The Red Riding Hood director discusses VFX and werewolves.
Catherine Hardwicke goes from Twilight to Red Riding Hood, going deeper into fairly tale mythology, the power of wolves and the sexuality of adolescence. She's also become hipper about the importance of VFX.
Bill Desowitz: The last time we spoke a year-and-a-half ago at the VES Production Summit, you were still trying to get this greenlit.
Catherine Hardwicke: Oh, exactly, you never know -- it's scary to the last minute.
BD: But you got to work with Jeff Okun as well as your visual effects supervisor.
CH: I know -- he's amazing, I've gotta say. He never said no; he always found some way to get the shot, even the last day, when we picture was actually locked -- there was still one more thing we wanted to do. He's sort of a hero for me.
BD: Did it turn out the way you expected?
CH: Yeah, of course, it's an evolving thing, so you're always making new discoveries. And, especially, visual effects helped save us in a lot of ways. And we did find some interesting ways to fix things or enhance stuff.
BD: More fulfilling than Twilight?
CH: I loved both projects, but it was fun because we got to create our own world in this one instead of being tied to the real world. I've been trying to do that for a long time.
BD: What inspired the look of Red Riding Hood?
CH: I would say that I looked a lot at the paintings of Bosch and Bruegel. I love their depictions of medieval life that was more wild and free and crazy and the dancing and everything. I also loved going to Burning Man, which was inspiration for the medieval festival. And then, of course, I love woods and scary things and did a lot of my own sketches before we got a production designer on it or anything. You have to do so much artwork to even get the studio excited about making the movie.
BD: What about the evocative red cape?
CH: I guess you try to dream about these things, and you look at all the paintings that have been inspired by Red Riding Hood over the last 500 years, from Gustave Dore etchings to just thrift store paintings of a beautiful girl in a red cape to Chanel commercials, and you see that it's very pervasive and evocative, and means so many things on so many levels: the crimson blood and the idea of sexuality and power, so we had to figure out a way to get that right. And the costume designer, Cindy Evans, got raw silk from India that we ended up using and we had 14 women in Vancouver, I believe, did a sewing circle, embroidering into the cape, so it has a lot of hands on love, in that case.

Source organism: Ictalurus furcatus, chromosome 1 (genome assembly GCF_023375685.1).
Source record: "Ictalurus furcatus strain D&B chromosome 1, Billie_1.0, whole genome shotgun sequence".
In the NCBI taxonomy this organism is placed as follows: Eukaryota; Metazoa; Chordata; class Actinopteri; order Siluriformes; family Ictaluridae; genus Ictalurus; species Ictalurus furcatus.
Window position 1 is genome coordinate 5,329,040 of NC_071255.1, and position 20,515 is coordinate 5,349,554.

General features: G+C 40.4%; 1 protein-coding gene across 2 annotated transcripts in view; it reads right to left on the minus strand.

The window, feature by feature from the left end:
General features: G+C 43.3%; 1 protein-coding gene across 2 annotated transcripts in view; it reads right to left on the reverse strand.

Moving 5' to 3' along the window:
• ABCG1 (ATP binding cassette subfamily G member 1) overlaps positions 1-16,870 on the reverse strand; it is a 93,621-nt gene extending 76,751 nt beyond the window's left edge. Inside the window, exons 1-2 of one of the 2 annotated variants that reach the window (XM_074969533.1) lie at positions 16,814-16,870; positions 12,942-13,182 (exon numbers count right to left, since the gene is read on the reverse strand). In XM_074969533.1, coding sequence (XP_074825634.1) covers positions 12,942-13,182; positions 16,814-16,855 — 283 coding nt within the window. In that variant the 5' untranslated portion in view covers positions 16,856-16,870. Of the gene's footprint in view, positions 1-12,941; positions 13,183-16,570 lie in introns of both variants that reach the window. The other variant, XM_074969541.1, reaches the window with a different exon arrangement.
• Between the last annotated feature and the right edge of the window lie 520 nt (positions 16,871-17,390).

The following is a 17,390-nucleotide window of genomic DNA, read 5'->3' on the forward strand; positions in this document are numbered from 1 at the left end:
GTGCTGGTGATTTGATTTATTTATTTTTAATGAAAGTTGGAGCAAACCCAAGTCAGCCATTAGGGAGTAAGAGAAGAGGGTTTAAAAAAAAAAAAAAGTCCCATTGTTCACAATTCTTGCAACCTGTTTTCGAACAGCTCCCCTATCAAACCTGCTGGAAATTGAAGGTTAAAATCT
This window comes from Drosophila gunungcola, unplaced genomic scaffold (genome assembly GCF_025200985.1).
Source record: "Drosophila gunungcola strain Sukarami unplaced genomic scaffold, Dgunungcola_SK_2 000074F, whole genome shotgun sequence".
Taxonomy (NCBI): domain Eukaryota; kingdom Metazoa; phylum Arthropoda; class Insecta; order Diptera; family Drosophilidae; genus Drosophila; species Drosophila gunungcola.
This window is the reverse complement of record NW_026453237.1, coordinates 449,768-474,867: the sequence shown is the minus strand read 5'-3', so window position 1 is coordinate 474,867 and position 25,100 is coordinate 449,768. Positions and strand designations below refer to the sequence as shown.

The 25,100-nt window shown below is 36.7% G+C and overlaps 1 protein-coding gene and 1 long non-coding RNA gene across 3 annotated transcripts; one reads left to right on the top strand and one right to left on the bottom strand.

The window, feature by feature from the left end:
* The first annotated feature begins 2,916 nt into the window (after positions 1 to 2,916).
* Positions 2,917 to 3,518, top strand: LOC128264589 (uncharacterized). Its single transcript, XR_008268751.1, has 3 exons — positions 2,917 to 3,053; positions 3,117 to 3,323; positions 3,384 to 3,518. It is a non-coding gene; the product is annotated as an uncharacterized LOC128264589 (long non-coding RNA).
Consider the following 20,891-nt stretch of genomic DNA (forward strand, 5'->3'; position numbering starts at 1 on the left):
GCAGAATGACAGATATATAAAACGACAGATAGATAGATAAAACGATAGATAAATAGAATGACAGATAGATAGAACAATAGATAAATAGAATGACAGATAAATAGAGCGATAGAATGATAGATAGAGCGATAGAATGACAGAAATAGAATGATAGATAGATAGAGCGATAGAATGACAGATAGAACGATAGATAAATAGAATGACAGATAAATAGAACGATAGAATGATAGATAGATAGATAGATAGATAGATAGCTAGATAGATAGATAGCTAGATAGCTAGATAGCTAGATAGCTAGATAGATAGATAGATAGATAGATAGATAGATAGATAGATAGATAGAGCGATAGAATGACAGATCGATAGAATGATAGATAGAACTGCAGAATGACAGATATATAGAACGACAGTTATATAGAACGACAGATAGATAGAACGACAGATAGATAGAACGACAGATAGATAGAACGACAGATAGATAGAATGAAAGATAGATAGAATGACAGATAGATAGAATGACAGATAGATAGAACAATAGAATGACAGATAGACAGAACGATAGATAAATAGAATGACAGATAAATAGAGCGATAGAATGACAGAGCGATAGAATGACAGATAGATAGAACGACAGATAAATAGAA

BD: Tell us about the journey in discovering the look of the werewolf, which was animated by Rhythm & Hues?
CH: Well, right when I read the script, I immediately started looking at pictures of werewolves, again, from the last 500 years or so because people have been fascinated by wolves: it's such a powerful and mystical animal. So there was so much to draw on, including Twilight. We set this movie back to medieval fairly tale times, and, in a way, kept the most graphic form of the wolf. Our werewolf is on four legs, not two, and when it shapeshifts, it does turn into a wolf. But one thing we tried to do is make sure that our wolf has a ferocity to it. This wolf's temper, it's hunger, has been contained because of a peace treaty with the village for the last 20 years. And then something has set the wolf off. Now, all of the power of this beast has been unleashed and it acts in an unpredictable manner. So we looked at a lot of video with Rhythm & Hues and Jeff: animals that are frightened, cornered, fighting to stay alive. We looked at beautiful movies about people that have raised wolves and can be close enough to film them, even at night, even as they stalk their prey. And we looked at other fierce animals. And Rhythm & Hues was amazing because, in some cases, I had simpler shots planned. There's one shot where it was just gonna stare down Solomon [werewolf hunter, Gary Oldman] on his horse. And they just felt it was anti-climactic and came up with a very crazy, vicious idea where the wolf springs forward and leaps onto the neck of the horse. It was quite unexpected and when I saw it, I went, "Wow!" I'm sure it wasn't cheaper, but it was much cooler than what we'd planned, and it showed me how dedicated they were to making this wild beast look amazing.
BD: You reveal the wolf in human form. Why?
CH: Sometimes when you end up with the Hulk, or even Iron Man, where the big showdown between adversaries is completely CGI. Depending on the design of the creatures, you feel like you lose the excitement of seeing these two characters fighting that you love. I did not want to do that.
BD: Why did you choose to have the wolf communicate telepathically with Valerie (played by Amanda Seyfried)?
CH: That was interesting because we were also worried about just having a talking animal, which can lead into comedy if you [awkwardly] see a mouth moving. Sometimes it just doesn't come off very good, and we found it much more haunting -- and real story point -- if only Valerie could understand the wolf. So that gets her wondering about her own darkness.
BD: What did this experience reinforce about visual effects?
CH: Try to get about 70% of the frame real, which is much more convincing. That's something I've always thought, but, of course, I can always contradict myself and find exceptions to that rule. But, for me, we tried to ground it as much as possible and then have the visual effects be more seamless: set extensions and skies. But I have to say that I love visual effects because they let us do so many things that you can't build or create any other way.
Bill Desowitz is senior editor of AWN & VFXWorld.